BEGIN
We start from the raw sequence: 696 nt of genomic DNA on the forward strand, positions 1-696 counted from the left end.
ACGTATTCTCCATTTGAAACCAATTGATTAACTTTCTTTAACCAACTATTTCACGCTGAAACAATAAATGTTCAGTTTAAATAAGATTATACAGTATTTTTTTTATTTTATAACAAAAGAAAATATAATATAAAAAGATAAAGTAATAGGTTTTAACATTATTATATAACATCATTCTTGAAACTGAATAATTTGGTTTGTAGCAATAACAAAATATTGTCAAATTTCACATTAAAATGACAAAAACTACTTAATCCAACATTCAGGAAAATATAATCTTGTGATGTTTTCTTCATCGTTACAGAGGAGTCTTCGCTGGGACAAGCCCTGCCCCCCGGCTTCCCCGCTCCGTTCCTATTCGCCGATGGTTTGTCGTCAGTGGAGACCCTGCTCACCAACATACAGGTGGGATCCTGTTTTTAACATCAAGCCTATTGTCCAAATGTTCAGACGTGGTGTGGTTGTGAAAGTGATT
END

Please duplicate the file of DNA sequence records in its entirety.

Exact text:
We start from the raw sequence: 696 nt of genomic DNA on the forward strand, positions 1-696 counted from the left end.
ACGTATTCTCCATTTGAAACCAATTGATTAACTTTCTTTAACCAACTATTTCACGCTGAAACAATAAATGTTCAGTTTAAATAAGATTATACAGTATTTTTTTTATTTTATAACAAAAGAAAATATAATATAAAAAGATAAAGTAATAGGTTTTAACATTATTATATAACATCATTCTTGAAACTGAATAATTTGGTTTGTAGCAATAACAAAATATTGTCAAATTTCACATTAAAATGACAAAAACTACTTAATCCAACATTCAGGAAAATATAATCTTGTGATGTTTTCTTCATCGTTACAGAGGAGTCTTCGCTGGGACAAGCCCTGCCCCCCGGCTTCCCCGCTCCGTTCCTATTCGCCGATGGTTTGTCGTCAGTGGAGACCCTGCTCACCAACATACAGGTGGGATCCTGTTTTTAACATCAAGCCTATTGTCCAAATGTTCAGACGTGGTGTGGTTGTGAAAGTGATT